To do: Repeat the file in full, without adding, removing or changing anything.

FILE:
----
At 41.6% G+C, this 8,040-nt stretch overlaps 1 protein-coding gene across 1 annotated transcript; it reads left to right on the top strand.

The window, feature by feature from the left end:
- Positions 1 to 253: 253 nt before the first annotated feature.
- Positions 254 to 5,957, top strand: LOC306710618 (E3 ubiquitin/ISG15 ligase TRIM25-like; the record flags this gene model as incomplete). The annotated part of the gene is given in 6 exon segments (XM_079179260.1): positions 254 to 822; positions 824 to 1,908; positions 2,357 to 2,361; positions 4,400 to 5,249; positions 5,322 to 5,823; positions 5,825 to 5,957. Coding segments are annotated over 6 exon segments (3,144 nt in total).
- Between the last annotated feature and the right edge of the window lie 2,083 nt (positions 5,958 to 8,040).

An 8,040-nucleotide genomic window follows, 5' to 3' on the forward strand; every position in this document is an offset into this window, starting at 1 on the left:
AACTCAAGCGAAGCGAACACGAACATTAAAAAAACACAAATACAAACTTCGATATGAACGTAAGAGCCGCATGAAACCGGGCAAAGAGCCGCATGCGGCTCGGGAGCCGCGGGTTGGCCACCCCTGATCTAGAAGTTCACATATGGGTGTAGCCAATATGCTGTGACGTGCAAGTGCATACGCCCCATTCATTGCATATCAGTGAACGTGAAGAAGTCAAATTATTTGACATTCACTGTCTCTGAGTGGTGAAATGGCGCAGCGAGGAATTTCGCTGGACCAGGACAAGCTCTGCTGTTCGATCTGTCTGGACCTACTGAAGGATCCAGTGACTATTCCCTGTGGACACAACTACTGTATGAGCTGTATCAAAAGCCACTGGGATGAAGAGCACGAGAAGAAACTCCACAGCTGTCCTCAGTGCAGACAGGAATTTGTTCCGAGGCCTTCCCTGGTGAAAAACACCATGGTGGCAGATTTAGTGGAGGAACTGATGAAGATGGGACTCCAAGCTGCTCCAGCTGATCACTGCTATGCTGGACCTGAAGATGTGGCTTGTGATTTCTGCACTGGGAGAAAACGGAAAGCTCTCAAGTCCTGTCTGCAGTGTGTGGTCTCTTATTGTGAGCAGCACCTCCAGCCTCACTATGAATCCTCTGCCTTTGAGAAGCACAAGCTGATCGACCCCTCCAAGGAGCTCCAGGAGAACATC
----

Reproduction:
At 41.6% G+C, this 8,040-nt stretch overlaps 1 protein-coding gene across 1 annotated transcript; it reads left to right on the top strand.

The window, feature by feature from the left end:
- Positions 1 to 253: 253 nt before the first annotated feature.
- Positions 254 to 5,957, top strand: LOC306710618 (E3 ubiquitin/ISG15 ligase TRIM25-like; the record flags this gene model as incomplete). The annotated part of the gene is given in 6 exon segments (XM_079179260.1): positions 254 to 822; positions 824 to 1,908; positions 2,357 to 2,361; positions 4,400 to 5,249; positions 5,322 to 5,823; positions 5,825 to 5,957. Coding segments are annotated over 6 exon segments (3,144 nt in total).
- Between the last annotated feature and the right edge of the window lie 2,083 nt (positions 5,958 to 8,040).

An 8,040-nucleotide genomic window follows, 5' to 3' on the forward strand; every position in this document is an offset into this window, starting at 1 on the left:
AACTCAAGCGAAGCGAACACGAACATTAAAAAAACACAAATACAAACTTCGATATGAACGTAAGAGCCGCATGAAACCGGGCAAAGAGCCGCATGCGGCTCGGGAGCCGCGGGTTGGCCACCCCTGATCTAGAAGTTCACATATGGGTGTAGCCAATATGCTGTGACGTGCAAGTGCATACGCCCCATTCATTGCATATCAGTGAACGTGAAGAAGTCAAATTATTTGACATTCACTGTCTCTGAGTGGTGAAATGGCGCAGCGAGGAATTTCGCTGGACCAGGACAAGCTCTGCTGTTCGATCTGTCTGGACCTACTGAAGGATCCAGTGACTATTCCCTGTGGACACAACTACTGTATGAGCTGTATCAAAAGCCACTGGGATGAAGAGCACGAGAAGAAACTCCACAGCTGTCCTCAGTGCAGACAGGAATTTGTTCCGAGGCCTTCCCTGGTGAAAAACACCATGGTGGCAGATTTAGTGGAGGAACTGATGAAGATGGGACTCCAAGCTGCTCCAGCTGATCACTGCTATGCTGGACCTGAAGATGTGGCTTGTGATTTCTGCACTGGGAGAAAACGGAAAGCTCTCAAGTCCTGTCTGCAGTGTGTGGTCTCTTATTGTGAGCAGCACCTCCAGCCTCACTATGAATCCTCTGCCTTTGAGAAGCACAAGCTGATCGACCCCTCCAAGGAGCTCCAGGAGAACATC